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Whole transcriptome shotgun sequencing (WTSS), also called RNA-Seq (RNA sequencing), uses next-generation sequencing (NGS) to Show the quantity and presence of RNA at a given moment in a biological sample. RNA-Seq is developed recently to approach transcriptome profiling which uses deep-sequencing technologies. Studies using this method have already altered our perspective of the complexity and extent of eukaryotic transcriptomes. It also provides a far more precise measurement of levels of isoforms and their transcripts than any other methods.
The complete set of transcripts in a cell and their quantity, for a specific developmental stage or physiological condition is called transcriptome. For interpreting the functional elements of the genome and revealing the molecular constituents of cells and tissues, and also for understanding development and disease, it is essential to understand the transcriptome. The main goals of transcriptomics are: to record all species of transcript, including mRNAs, non-coding RNAs and small RNAs; to define the transcriptional structure of genes, in terms of their start sites, 5? and 3? ends, splicing patterns and other post-transcriptional modifications; and to calculate the changing expression levels of each transcript during growth and under different conditions.
A number of technologies have been developed to deduce and calculate the transcriptome, including hybridization-or sequence-based approaches. Hybridization-based methods typically involve incubating fluorescently labelled cDNA with custom-made microarrays or commercial high-density oligo microarrays. Particular microarrays have also been designed; for example, arrays with probes spanning exon junctions can be used to identify and quantify distinctive spliced isoforms. Genomic tiling microarrays that symbolize the genome at high density have been created and allow the mapping of transcribed regions to a very high resolution, from several base pairs to ~100 bp. Hybridization-based methods are high throughput and relatively cheap, except for high-resolution tiling arrays that interrogate large genomes. However, these methods have several limits, which include: reliance upon existing knowledge about genome sequence; high background levels owing to cross-hybridization; and a narrow dynamic range of detection owing to both background and saturation of signals. Moreover, comparing expression levels across different experiments is often problematic and can require complex normalization methods.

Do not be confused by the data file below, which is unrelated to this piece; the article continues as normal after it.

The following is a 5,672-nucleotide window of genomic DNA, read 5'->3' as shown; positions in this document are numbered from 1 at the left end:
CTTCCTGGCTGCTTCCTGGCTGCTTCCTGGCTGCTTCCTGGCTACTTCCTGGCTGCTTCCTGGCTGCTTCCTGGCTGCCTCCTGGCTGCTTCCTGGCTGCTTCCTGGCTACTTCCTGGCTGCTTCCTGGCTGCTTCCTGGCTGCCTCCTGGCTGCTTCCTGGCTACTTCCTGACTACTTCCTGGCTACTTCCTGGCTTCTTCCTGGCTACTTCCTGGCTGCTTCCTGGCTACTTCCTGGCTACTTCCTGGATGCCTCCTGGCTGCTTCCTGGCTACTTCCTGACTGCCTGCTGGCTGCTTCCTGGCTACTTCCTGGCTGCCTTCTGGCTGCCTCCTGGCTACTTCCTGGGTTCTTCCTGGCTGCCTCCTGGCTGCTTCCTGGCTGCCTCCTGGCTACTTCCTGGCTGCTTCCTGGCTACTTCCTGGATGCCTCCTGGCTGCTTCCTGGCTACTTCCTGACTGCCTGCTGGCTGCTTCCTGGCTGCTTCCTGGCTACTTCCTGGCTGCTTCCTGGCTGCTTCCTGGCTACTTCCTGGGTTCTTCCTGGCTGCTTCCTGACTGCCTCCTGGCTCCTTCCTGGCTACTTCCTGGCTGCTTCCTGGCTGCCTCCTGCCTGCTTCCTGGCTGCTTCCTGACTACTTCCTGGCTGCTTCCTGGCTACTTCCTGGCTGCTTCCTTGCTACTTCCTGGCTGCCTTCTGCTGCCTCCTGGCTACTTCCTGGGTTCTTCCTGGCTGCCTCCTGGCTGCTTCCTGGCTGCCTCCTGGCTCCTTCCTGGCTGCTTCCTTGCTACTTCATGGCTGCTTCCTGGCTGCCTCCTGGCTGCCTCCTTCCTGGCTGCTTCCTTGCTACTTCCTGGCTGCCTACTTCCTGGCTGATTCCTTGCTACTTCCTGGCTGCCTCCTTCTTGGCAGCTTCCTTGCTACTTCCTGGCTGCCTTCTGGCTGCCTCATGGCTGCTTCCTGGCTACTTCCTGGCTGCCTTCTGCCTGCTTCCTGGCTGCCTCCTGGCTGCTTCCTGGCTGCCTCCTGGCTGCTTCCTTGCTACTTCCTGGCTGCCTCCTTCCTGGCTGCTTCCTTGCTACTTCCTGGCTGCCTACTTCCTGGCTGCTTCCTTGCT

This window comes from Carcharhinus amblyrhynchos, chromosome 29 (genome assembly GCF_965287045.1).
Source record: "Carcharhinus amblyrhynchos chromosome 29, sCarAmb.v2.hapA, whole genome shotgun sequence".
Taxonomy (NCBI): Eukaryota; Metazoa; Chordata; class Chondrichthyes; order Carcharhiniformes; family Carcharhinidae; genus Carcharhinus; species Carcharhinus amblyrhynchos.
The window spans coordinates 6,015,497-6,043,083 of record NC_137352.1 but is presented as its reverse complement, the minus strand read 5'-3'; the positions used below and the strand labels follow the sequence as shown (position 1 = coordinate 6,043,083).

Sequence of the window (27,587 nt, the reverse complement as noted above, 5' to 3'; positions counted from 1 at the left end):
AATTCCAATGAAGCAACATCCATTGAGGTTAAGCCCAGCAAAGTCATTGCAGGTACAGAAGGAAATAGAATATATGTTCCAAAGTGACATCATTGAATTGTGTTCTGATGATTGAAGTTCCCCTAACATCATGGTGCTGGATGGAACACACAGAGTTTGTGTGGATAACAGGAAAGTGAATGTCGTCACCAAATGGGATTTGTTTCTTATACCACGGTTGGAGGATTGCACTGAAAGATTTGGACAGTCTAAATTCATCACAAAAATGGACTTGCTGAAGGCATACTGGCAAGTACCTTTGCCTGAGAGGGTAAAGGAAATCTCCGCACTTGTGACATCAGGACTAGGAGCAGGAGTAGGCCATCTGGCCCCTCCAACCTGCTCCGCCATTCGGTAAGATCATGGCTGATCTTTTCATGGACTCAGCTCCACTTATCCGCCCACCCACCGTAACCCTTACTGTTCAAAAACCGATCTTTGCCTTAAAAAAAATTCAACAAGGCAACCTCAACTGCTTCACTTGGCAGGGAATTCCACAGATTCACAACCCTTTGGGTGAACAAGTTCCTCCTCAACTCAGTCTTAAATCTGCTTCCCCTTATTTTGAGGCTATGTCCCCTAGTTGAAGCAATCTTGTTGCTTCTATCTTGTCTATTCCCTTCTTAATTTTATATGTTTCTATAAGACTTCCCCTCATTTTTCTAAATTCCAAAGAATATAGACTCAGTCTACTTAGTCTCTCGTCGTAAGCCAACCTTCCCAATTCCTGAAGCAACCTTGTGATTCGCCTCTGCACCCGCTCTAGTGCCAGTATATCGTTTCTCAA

In contrast to microarray approaches, sequence-based methods directly determine the cDNA sequence. Primarily, Sanger sequencing of cDNA or EST libraries was used, but this method is relatively low throughput, costly and generally not measureable. Tag-based methods were developed to overcome these limits, containing serial analysis of gene expression (SAGE), cap analysis of gene expression (CAGE) and massively parallel signature sequencing (MPSS). These tag-based sequencing methods are high throughput and can provide accurate, ‘digital’ gene expression levels. However, most are based on expensive Sanger sequencing technology, and a major portion of the short tags cannot be uniquely mapped to the reference genome. Moreover, only a portion of the transcript is analyzed and isoforms are mostly indistinguishable from each other. These disadvantages limit the use of traditional sequencing technology in interpreting the structure of transcriptomes. is my name and how are you.we have pleased and its h akd dsnf dsjnf shd djf dfff fdd